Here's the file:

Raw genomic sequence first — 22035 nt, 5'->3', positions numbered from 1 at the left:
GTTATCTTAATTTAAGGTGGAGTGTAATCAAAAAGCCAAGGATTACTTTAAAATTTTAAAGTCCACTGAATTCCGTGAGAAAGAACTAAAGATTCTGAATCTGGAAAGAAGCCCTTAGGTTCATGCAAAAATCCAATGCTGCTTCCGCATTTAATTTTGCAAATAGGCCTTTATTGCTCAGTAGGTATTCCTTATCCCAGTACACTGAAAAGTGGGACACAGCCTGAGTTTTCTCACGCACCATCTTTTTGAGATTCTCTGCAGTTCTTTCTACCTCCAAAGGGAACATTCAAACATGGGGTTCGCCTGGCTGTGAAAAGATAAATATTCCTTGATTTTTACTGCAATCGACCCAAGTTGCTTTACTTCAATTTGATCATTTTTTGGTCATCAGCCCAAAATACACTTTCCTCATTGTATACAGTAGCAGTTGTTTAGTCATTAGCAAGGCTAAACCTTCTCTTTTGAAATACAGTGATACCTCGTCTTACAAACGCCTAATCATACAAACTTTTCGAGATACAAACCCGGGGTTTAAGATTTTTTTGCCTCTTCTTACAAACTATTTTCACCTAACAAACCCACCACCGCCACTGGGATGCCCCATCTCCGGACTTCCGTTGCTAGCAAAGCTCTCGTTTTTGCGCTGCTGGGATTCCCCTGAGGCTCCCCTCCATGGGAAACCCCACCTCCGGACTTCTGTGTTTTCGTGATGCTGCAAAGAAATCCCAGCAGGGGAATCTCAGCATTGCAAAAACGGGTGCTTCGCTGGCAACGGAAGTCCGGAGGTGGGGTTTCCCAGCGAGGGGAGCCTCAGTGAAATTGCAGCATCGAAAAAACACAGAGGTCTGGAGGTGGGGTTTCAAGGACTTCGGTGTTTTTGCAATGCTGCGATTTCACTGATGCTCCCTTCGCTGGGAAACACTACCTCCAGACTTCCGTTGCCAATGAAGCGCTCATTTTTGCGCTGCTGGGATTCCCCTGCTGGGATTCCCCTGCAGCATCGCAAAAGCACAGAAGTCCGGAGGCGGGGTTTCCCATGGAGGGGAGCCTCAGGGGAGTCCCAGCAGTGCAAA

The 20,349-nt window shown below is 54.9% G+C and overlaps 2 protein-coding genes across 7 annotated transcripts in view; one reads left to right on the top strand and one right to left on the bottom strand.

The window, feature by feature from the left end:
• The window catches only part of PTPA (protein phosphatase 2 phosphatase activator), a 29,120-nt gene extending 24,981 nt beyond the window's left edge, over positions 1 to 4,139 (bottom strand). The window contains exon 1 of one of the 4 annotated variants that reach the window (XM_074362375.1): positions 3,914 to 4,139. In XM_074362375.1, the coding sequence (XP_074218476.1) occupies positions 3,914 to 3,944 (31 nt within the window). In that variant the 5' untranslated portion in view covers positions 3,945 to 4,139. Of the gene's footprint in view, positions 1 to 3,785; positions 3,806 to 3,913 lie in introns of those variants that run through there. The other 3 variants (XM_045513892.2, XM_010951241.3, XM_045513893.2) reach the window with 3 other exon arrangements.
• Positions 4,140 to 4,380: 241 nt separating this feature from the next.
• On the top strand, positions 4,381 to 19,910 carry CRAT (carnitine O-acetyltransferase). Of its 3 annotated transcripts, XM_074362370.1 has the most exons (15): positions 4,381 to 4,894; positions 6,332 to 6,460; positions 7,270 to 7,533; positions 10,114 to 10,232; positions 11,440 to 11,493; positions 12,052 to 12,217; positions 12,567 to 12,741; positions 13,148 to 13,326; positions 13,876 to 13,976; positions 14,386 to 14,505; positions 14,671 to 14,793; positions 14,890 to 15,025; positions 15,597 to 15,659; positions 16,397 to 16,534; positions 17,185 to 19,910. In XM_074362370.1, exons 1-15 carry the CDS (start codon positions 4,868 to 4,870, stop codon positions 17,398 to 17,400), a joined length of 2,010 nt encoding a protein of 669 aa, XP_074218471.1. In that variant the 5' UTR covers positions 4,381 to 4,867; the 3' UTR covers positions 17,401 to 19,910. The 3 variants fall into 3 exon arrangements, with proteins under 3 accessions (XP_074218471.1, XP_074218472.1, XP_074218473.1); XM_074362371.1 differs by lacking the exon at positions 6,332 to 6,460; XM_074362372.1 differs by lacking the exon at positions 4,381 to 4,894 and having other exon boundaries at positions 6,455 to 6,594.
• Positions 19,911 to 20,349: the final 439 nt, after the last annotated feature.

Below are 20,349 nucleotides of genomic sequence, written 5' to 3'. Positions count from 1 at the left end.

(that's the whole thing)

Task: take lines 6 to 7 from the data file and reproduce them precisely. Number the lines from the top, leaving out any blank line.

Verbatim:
• Positions 4,140 to 4,380: 241 nt separating this feature from the next.
• On the top strand, positions 4,381 to 19,910 carry CRAT (carnitine O-acetyltransferase). Of its 3 annotated transcripts, XM_074362370.1 has the most exons (15): positions 4,381 to 4,894; positions 6,332 to 6,460; positions 7,270 to 7,533; positions 10,114 to 10,232; positions 11,440 to 11,493; positions 12,052 to 12,217; positions 12,567 to 12,741; positions 13,148 to 13,326; positions 13,876 to 13,976; positions 14,386 to 14,505; positions 14,671 to 14,793; positions 14,890 to 15,025; positions 15,597 to 15,659; positions 16,397 to 16,534; positions 17,185 to 19,910. In XM_074362370.1, exons 1-15 carry the CDS (start codon positions 4,868 to 4,870, stop codon positions 17,398 to 17,400), a joined length of 2,010 nt encoding a protein of 669 aa, XP_074218471.1. In that variant the 5' UTR covers positions 4,381 to 4,867; the 3' UTR covers positions 17,401 to 19,910. The 3 variants fall into 3 exon arrangements, with proteins under 3 accessions (XP_074218471.1, XP_074218472.1, XP_074218473.1); XM_074362371.1 differs by lacking the exon at positions 6,332 to 6,460; XM_074362372.1 differs by lacking the exon at positions 4,381 to 4,894 and having other exon boundaries at positions 6,455 to 6,594.